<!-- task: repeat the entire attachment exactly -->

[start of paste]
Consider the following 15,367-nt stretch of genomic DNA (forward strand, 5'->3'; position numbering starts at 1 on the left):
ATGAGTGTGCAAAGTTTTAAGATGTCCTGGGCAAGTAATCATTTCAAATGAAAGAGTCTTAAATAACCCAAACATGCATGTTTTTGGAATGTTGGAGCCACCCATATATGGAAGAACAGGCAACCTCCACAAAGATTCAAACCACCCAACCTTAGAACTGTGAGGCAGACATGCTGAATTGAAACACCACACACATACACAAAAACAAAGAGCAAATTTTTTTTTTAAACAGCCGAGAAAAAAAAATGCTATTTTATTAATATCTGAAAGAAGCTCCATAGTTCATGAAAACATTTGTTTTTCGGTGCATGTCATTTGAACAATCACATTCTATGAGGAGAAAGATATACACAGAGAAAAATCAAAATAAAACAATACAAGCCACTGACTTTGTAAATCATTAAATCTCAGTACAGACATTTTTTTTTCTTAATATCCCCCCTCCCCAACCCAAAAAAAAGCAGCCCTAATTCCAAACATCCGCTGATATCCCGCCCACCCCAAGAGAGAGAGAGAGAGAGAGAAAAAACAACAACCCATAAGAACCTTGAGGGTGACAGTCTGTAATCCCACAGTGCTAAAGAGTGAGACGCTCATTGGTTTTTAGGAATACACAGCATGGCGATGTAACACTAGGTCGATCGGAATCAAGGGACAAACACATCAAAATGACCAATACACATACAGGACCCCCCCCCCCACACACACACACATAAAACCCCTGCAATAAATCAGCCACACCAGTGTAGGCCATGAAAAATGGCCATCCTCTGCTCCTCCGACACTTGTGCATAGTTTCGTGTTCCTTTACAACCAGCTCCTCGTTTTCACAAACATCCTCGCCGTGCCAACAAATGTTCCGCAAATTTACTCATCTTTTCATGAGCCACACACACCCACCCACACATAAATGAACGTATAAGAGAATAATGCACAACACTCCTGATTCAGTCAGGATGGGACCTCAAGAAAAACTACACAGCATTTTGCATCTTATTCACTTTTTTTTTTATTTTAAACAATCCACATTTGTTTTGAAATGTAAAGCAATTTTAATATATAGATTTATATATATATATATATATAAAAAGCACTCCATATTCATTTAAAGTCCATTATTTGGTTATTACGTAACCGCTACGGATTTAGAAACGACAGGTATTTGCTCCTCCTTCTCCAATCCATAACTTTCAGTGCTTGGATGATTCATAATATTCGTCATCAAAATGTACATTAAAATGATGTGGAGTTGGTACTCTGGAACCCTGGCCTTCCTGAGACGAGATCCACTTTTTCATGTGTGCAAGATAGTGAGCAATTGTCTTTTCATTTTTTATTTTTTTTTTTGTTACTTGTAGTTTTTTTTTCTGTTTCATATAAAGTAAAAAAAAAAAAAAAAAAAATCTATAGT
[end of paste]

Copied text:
Consider the following 15,367-nt stretch of genomic DNA (forward strand, 5'->3'; position numbering starts at 1 on the left):
ATGAGTGTGCAAAGTTTTAAGATGTCCTGGGCAAGTAATCATTTCAAATGAAAGAGTCTTAAATAACCCAAACATGCATGTTTTTGGAATGTTGGAGCCACCCATATATGGAAGAACAGGCAACCTCCACAAAGATTCAAACCACCCAACCTTAGAACTGTGAGGCAGACATGCTGAATTGAAACACCACACACATACACAAAAACAAAGAGCAAATTTTTTTTTTAAACAGCCGAGAAAAAAAAATGCTATTTTATTAATATCTGAAAGAAGCTCCATAGTTCATGAAAACATTTGTTTTTCGGTGCATGTCATTTGAACAATCACATTCTATGAGGAGAAAGATATACACAGAGAAAAATCAAAATAAAACAATACAAGCCACTGACTTTGTAAATCATTAAATCTCAGTACAGACATTTTTTTTTCTTAATATCCCCCCTCCCCAACCCAAAAAAAAGCAGCCCTAATTCCAAACATCCGCTGATATCCCGCCCACCCCAAGAGAGAGAGAGAGAGAGAGAAAAAACAACAACCCATAAGAACCTTGAGGGTGACAGTCTGTAATCCCACAGTGCTAAAGAGTGAGACGCTCATTGGTTTTTAGGAATACACAGCATGGCGATGTAACACTAGGTCGATCGGAATCAAGGGACAAACACATCAAAATGACCAATACACATACAGGACCCCCCCCCCCACACACACACACATAAAACCCCTGCAATAAATCAGCCACACCAGTGTAGGCCATGAAAAATGGCCATCCTCTGCTCCTCCGACACTTGTGCATAGTTTCGTGTTCCTTTACAACCAGCTCCTCGTTTTCACAAACATCCTCGCCGTGCCAACAAATGTTCCGCAAATTTACTCATCTTTTCATGAGCCACACACACCCACCCACACATAAATGAACGTATAAGAGAATAATGCACAACACTCCTGATTCAGTCAGGATGGGACCTCAAGAAAAACTACACAGCATTTTGCATCTTATTCACTTTTTTTTTTATTTTAAACAATCCACATTTGTTTTGAAATGTAAAGCAATTTTAATATATAGATTTATATATATATATATATATAAAAAGCACTCCATATTCATTTAAAGTCCATTATTTGGTTATTACGTAACCGCTACGGATTTAGAAACGACAGGTATTTGCTCCTCCTTCTCCAATCCATAACTTTCAGTGCTTGGATGATTCATAATATTCGTCATCAAAATGTACATTAAAATGATGTGGAGTTGGTACTCTGGAACCCTGGCCTTCCTGAGACGAGATCCACTTTTTCATGTGTGCAAGATAGTGAGCAATTGTCTTTTCATTTTTTATTTTTTTTTTTGTTACTTGTAGTTTTTTTTTCTGTTTCATATAAAGTAAAAAAAAAAAAAAAAAAAATCTATAGT